Recent reports in neuroscience, especially those concerning brain-injury and neuroimaging, have revealed low reproducibility of results within the field and urged for more replication studies. However, it is unclear if the neuroscience journals welcome or discourage the submission of reports on replication studies. This article by Andy W.K. Yeung, therefore, assessed the explicit position of neuroscience journals on replications.
Of the 465 journals reviewed, 28 (6.0%) explicitly stated that they accept replications, 394 (84.7%) did not state their position on replications, 40 (8.6%) implicitly discouraged replications by emphasizing on the novelty of the manuscripts, and 3 (0.6%) explicitly stated that they reject replications. There was no significant difference in the proportions of journals explicitly welcomed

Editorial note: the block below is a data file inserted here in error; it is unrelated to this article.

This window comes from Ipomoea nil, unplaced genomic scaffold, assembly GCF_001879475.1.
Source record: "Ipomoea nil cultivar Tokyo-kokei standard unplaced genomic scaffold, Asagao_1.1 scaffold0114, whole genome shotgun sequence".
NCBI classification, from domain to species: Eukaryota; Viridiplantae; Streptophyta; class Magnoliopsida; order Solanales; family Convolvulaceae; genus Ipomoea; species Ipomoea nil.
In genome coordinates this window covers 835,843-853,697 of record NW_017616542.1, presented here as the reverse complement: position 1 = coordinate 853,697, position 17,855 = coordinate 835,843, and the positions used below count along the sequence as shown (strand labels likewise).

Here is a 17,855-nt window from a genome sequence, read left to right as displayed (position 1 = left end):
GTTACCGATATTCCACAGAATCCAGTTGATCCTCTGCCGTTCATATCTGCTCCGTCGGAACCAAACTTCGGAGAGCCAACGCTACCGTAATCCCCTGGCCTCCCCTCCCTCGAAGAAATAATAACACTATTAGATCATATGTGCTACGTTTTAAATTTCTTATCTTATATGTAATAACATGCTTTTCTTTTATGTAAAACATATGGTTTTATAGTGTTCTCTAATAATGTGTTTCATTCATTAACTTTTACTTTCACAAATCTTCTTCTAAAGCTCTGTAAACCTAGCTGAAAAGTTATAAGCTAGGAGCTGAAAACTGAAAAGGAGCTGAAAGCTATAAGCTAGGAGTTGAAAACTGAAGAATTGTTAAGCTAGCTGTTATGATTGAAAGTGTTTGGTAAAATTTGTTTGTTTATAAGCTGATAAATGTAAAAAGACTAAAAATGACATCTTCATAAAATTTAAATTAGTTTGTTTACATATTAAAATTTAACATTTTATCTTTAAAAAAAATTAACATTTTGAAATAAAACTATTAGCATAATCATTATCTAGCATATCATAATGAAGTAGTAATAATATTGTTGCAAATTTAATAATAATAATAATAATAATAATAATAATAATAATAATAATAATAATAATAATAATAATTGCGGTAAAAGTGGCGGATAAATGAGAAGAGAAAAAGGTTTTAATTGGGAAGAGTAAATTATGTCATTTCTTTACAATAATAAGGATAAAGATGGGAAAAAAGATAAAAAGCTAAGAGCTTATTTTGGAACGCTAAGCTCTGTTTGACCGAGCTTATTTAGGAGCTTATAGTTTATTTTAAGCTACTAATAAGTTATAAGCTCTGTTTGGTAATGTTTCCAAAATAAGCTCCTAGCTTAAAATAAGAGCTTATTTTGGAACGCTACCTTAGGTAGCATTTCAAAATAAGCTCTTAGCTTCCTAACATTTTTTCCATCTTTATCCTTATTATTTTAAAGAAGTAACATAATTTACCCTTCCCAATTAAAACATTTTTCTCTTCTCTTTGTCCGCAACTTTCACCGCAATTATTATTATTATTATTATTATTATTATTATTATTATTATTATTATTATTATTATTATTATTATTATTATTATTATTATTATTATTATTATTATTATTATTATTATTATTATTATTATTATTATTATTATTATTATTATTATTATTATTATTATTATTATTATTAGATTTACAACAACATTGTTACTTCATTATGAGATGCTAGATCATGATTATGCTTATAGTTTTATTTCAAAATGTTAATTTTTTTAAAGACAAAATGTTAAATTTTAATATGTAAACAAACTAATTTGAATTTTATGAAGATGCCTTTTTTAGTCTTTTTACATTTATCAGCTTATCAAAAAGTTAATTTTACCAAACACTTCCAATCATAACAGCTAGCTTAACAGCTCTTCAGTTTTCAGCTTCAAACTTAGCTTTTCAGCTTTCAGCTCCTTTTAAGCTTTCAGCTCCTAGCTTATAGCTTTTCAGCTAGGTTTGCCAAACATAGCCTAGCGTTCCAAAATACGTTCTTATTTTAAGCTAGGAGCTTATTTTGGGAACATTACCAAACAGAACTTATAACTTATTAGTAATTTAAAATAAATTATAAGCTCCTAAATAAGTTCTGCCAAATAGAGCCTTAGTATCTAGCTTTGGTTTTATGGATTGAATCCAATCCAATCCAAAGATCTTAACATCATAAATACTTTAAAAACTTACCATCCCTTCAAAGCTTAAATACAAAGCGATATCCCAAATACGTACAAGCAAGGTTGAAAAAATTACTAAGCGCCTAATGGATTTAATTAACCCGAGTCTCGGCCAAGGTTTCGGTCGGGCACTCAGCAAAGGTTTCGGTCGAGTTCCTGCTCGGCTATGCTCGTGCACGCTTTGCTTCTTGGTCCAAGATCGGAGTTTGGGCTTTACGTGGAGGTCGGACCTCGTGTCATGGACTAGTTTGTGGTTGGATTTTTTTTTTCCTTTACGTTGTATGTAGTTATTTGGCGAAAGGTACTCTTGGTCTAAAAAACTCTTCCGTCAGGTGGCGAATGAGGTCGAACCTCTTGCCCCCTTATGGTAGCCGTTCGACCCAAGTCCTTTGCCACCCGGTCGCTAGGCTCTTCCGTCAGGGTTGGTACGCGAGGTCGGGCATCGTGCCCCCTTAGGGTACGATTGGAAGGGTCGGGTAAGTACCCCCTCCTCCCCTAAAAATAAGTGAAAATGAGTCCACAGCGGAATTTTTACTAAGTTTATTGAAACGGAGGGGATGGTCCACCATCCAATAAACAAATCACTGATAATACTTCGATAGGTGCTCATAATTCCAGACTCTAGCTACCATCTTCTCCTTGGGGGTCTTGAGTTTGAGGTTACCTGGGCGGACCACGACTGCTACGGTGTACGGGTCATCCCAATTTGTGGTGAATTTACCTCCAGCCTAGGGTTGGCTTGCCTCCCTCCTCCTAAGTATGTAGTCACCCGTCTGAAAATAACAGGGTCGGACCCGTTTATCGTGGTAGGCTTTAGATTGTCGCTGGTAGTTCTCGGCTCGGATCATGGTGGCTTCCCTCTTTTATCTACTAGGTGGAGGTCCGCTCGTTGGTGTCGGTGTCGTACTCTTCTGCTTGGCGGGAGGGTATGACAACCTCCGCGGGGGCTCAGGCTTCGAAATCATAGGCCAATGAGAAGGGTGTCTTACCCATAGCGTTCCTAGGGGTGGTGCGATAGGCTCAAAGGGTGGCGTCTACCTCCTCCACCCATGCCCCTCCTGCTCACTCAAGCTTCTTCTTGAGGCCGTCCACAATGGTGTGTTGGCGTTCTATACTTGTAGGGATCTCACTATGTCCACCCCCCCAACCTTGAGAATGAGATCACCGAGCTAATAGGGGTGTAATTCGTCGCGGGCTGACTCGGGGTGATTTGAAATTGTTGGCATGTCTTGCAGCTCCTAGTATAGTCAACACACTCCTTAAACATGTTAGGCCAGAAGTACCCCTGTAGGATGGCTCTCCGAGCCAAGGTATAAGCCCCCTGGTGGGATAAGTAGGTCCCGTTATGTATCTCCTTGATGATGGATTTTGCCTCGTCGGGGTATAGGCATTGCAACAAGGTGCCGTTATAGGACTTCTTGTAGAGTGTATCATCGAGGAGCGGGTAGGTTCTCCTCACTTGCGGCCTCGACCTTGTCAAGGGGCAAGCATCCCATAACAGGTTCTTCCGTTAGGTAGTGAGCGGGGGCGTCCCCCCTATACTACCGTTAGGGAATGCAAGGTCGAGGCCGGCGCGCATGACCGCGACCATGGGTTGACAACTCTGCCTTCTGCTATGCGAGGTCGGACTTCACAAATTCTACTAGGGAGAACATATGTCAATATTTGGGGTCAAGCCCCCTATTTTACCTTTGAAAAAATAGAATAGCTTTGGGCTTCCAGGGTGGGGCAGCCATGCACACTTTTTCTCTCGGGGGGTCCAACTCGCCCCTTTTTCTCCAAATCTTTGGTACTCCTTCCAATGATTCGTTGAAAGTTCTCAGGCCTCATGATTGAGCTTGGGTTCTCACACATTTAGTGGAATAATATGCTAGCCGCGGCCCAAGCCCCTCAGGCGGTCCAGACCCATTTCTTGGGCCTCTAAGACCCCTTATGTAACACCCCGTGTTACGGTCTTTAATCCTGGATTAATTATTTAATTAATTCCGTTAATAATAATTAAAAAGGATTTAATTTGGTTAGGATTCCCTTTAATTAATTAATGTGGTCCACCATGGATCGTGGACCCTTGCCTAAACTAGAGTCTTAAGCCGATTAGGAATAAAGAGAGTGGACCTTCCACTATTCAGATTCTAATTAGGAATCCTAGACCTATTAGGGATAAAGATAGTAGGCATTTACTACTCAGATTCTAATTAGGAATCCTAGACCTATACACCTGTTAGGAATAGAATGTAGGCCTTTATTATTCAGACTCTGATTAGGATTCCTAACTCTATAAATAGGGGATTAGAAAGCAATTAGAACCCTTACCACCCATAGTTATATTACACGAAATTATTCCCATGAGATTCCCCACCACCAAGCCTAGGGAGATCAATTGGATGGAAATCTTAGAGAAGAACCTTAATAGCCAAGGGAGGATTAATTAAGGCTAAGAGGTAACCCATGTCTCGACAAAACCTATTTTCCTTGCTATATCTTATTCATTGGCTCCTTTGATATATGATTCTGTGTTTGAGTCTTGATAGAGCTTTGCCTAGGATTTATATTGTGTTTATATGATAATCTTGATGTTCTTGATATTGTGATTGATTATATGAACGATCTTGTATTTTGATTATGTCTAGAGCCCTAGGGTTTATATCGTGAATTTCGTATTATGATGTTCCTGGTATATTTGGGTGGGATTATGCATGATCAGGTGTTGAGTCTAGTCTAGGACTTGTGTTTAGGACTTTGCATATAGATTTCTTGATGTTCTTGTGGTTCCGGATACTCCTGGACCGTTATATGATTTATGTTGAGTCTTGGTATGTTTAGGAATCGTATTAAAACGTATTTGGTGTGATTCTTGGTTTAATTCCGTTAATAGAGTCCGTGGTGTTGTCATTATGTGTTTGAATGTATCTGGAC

replications with respect to high or low impact factors.
The main aim of the study was to examine the information given by neuroscience journals regarding their position towards welcoming, discouraging or rejecting replication studies – to provide descriptive information on the current journal practices so that evidence-based recommendations to journal publishers can be made.
It is noteworthy that the majority of the neuroscience replication studies analyzed in this article (89.9%) were published in journals that did not explicitly accept replications (94.0% of surveyed journals). This is encouraging as it implies that researchers can actually consider submitting replication studies to journals that did not state their replication policy.